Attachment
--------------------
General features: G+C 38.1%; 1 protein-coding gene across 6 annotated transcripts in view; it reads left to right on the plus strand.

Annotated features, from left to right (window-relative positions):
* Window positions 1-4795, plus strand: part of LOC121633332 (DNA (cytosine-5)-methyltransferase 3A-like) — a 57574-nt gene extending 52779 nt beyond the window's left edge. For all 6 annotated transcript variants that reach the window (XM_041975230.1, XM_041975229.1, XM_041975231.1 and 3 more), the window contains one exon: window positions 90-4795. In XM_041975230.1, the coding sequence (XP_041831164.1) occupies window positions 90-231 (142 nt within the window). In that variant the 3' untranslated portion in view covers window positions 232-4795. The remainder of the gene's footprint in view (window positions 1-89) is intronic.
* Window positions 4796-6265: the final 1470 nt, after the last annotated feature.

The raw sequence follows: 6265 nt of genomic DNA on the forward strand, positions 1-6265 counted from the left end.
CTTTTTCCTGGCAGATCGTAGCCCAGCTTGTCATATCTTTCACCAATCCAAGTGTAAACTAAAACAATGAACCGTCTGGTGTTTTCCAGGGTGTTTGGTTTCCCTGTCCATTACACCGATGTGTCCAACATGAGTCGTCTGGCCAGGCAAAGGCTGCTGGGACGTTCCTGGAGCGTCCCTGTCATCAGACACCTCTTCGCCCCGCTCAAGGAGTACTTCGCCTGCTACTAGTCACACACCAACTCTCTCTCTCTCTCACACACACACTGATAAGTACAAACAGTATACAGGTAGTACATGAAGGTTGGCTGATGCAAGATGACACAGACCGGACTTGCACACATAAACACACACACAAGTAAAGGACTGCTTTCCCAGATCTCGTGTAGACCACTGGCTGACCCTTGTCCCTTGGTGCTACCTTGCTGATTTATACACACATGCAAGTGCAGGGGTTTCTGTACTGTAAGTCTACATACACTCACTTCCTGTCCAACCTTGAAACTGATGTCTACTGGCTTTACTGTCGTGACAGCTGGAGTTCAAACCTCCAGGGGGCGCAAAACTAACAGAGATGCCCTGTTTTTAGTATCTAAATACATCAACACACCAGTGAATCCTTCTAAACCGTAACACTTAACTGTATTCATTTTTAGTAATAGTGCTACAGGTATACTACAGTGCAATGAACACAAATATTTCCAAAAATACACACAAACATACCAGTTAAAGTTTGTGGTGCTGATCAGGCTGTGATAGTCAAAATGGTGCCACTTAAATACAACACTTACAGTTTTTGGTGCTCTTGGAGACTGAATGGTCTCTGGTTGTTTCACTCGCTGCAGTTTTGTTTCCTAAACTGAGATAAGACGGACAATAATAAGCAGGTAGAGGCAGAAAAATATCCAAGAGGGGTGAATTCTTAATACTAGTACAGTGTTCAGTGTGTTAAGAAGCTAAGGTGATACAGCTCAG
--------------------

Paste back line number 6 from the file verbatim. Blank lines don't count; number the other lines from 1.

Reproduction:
CTTTTTCCTGGCAGATCGTAGCCCAGCTTGTCATATCTTTCACCAATCCAAGTGTAAACTAAAACAATGAACCGTCTGGTGTTTTCCAGGGTGTTTGGTTTCCCTGTCCATTACACCGATGTGTCCAACATGAGTCGTCTGGCCAGGCAAAGGCTGCTGGGACGTTCCTGGAGCGTCCCTGTCATCAGACACCTCTTCGCCCCGCTCAAGGAGTACTTCGCCTGCTACTAGTCACACACCAACTCTCTCTCTCTCTCACACACACACTGATAAGTACAAACAGTATACAGGTAGTACATGAAGGTTGGCTGATGCAAGATGACACAGACCGGACTTGCACACATAAACACACACACAAGTAAAGGACTGCTTTCCCAGATCTCGTGTAGACCACTGGCTGACCCTTGTCCCTTGGTGCTACCTTGCTGATTTATACACACATGCAAGTGCAGGGGTTTCTGTACTGTAAGTCTACATACACTCACTTCCTGTCCAACCTTGAAACTGATGTCTACTGGCTTTACTGTCGTGACAGCTGGAGTTCAAACCTCCAGGGGGCGCAAAACTAACAGAGATGCCCTGTTTTTAGTATCTAAATACATCAACACACCAGTGAATCCTTCTAAACCGTAACACTTAACTGTATTCATTTTTAGTAATAGTGCTACAGGTATACTACAGTGCAATGAACACAAATATTTCCAAAAATACACACAAACATACCAGTTAAAGTTTGTGGTGCTGATCAGGCTGTGATAGTCAAAATGGTGCCACTTAAATACAACACTTACAGTTTTTGGTGCTCTTGGAGACTGAATGGTCTCTGGTTGTTTCACTCGCTGCAGTTTTGTTTCCTAAACTGAGATAAGACGGACAATAATAAGCAGGTAGAGGCAGAAAAATATCCAAGAGGGGTGAATTCTTAATACTAGTACAGTGTTCAGTGTGTTAAGAAGCTAAGGTGATACAGCTCAG